This paper explores the relationship between online learning in regards to how the brain generates meaning and understanding, the role of emotions, the collaborative construction of knowledge, and aspects of neuroplasticity. Throughout the paper, we have made a variety of connections in regards to our experiences with online learning. Finally a brief critique ensues pertaining to the theory of brain-based learning.
Eric Jensen None of us work in a vacuum, and the more we address the whole, the more easily the parts will fall into place.
A classroom that is the only learning oasis on campus will soon find that it is in jeopardy of being sabotaged. Support on the macro level forms the foundation for long-term success on the micro level, so seek assistance from the larger learning community in achieving the following goals.
Acknowledgment of Value Ensure that everyone feels a sense of communal contribution.
This allows everyone to feel adequate and fulfilled. Daily affirmations, notes of appreciation, and occasional celebrations go a long way toward acknowledging the efforts of everyone in the learning community. Everyone Feels Cared For Make sure that everyone has a creative voice in the community.
It may be volunteering for a local nonprofit, impacting change as a community activist, playing in the marching band, or being on the chess team.
Encourage Affiliation Encourage healthy levels of affiliation among students, parents, teachers, and committee members. Provide many group learning experiences, team efforts, and a variety of bonding activities.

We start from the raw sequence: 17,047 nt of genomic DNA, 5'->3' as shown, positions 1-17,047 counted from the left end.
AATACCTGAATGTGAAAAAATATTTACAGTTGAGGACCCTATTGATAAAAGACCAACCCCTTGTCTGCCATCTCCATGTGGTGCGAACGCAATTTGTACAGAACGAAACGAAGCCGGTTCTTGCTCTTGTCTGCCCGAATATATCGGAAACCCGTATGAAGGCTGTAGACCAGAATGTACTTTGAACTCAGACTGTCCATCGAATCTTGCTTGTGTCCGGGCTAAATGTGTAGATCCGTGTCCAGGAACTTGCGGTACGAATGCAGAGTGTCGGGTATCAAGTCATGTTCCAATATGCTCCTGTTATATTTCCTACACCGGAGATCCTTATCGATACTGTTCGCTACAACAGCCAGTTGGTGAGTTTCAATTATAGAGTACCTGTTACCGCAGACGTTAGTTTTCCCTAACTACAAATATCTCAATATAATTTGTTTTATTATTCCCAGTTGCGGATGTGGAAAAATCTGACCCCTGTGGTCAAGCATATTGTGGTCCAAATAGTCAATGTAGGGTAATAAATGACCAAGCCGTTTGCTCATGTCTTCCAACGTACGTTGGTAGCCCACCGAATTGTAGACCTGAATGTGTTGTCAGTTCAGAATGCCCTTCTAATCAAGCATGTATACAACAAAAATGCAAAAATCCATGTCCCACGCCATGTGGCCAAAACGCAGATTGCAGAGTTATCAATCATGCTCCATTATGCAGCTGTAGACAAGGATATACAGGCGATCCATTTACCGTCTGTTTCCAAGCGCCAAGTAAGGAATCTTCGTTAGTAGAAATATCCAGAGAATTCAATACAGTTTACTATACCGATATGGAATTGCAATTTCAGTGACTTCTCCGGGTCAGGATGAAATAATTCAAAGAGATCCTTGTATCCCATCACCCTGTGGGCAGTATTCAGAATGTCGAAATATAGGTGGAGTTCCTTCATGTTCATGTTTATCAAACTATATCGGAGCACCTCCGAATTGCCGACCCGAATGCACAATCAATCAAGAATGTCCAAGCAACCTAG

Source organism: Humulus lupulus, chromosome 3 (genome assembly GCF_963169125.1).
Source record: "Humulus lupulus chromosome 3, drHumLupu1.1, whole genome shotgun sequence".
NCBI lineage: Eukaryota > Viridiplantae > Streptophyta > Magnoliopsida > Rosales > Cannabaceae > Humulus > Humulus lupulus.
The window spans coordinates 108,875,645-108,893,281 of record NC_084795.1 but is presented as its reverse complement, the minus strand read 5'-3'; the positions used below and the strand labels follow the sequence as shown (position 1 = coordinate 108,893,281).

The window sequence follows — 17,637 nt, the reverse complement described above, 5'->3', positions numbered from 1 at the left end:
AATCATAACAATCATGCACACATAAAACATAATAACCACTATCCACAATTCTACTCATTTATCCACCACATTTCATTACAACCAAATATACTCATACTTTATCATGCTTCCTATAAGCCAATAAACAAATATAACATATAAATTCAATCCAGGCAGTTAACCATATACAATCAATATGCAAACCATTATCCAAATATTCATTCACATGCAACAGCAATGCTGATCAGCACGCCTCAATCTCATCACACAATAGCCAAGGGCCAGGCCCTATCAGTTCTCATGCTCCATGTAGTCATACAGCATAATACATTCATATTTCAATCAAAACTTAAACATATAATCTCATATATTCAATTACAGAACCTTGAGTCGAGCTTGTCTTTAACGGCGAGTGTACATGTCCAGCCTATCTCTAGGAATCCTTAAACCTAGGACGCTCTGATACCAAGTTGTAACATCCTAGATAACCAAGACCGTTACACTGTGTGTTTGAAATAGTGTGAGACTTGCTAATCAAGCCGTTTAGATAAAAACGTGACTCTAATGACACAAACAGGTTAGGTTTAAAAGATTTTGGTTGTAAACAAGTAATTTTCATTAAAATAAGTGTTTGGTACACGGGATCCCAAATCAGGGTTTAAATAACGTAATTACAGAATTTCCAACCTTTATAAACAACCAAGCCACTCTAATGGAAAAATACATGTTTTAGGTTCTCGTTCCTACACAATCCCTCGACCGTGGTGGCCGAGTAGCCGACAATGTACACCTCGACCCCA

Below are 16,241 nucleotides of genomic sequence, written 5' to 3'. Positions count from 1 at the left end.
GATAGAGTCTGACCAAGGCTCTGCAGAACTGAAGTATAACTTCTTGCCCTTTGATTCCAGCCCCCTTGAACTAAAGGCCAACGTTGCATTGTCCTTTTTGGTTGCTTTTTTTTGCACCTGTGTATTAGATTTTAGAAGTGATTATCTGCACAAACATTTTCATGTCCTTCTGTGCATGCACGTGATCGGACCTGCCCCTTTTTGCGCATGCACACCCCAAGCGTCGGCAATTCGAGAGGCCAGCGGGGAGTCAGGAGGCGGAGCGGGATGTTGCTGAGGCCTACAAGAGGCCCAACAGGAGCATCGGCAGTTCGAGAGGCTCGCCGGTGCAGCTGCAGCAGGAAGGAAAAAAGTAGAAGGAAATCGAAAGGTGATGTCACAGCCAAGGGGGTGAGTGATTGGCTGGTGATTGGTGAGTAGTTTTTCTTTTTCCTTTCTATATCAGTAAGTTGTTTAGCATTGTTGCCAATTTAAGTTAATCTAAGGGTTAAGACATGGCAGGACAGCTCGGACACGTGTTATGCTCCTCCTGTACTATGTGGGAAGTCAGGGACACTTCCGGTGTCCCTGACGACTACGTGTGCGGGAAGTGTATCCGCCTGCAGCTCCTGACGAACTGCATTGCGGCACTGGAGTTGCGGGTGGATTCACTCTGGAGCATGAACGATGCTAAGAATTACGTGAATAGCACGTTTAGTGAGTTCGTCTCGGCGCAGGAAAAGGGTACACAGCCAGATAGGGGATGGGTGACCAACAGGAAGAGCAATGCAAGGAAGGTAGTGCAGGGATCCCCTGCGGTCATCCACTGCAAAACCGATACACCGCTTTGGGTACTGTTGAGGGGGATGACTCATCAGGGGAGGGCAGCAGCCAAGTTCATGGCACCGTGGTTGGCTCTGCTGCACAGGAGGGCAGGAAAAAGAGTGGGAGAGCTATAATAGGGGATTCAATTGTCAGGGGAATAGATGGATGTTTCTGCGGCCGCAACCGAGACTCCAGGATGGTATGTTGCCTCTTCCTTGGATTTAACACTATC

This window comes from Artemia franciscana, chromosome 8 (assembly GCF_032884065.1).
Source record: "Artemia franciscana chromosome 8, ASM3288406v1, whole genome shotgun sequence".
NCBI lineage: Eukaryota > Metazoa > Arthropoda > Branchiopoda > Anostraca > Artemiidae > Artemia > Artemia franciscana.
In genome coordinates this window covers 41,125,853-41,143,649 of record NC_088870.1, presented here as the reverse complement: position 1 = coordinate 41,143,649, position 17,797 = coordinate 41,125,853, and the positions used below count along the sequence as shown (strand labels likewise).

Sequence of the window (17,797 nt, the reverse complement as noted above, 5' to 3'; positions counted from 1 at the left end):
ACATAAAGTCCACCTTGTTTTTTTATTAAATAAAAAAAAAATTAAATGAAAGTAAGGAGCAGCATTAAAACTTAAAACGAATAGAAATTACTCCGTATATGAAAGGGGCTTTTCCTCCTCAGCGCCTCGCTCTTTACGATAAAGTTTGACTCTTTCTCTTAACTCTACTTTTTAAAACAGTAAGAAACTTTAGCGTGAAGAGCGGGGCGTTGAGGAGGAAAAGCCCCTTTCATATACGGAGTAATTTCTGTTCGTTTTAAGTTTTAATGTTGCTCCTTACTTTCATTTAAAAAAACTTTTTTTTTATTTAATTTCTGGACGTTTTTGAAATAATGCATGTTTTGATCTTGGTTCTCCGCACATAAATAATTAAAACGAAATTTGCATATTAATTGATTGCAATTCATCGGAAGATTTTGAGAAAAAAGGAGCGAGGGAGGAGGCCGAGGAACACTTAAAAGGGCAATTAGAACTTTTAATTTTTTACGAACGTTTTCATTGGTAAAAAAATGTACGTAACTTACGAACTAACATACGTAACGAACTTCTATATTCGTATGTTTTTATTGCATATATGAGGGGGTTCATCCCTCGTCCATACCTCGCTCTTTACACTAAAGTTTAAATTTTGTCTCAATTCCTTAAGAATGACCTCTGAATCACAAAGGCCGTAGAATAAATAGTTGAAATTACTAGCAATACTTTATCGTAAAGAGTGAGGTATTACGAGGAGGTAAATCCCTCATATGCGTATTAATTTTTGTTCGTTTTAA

Accountability We feel accountable when the rules, policies, and norms of the groups at large are consistently enforced by common regulation. As soon as this consistency is broken, we feel we can act with impunity and the system begins to break down.
Hope of Success Everyone absolutely must feel as if there is hope in his or her efforts. Hope is defined differently by each of us, but the bottom line is that hope is about bettering the situation.
Hope may come in the form of potential scholarships, an opportunity to make up a test due to illness, or progress toward higher test scores. Hope is best achieved by progression toward a goal.
Orchestrated Common Experiences Look for ways to develop common ground on a schoolwide and communitywide basis. Some ideas include assemblies, sporting events, and celebrations. Physically Safe Environment Make physical safety a top priority.
Do not tolerate bullying, threats, or fighting.
What is Brain-Based Learning? “Brain-Based Education is the purposeful engagement of strategies based on principles derived from solid scientific research.” Research in related fields such as social neuroscience, psychoimmunology, behavioral genetics, psychobiology, cognitive science, neuroscience and physiology also play a role. Brain-based learning is a growing trend. Schools are opening up spaces and creating environments in which real-world, hands-on experience is at the forefront, and studies are showing that, when it comes to comprehension and retention, these modern brain-based environments are more effective than tradition. Learn More: Click to view related resources. Keep up with Academy of Brain-based Learning Environments. See more information about Academy of Brain-based Learning Environments, find and apply .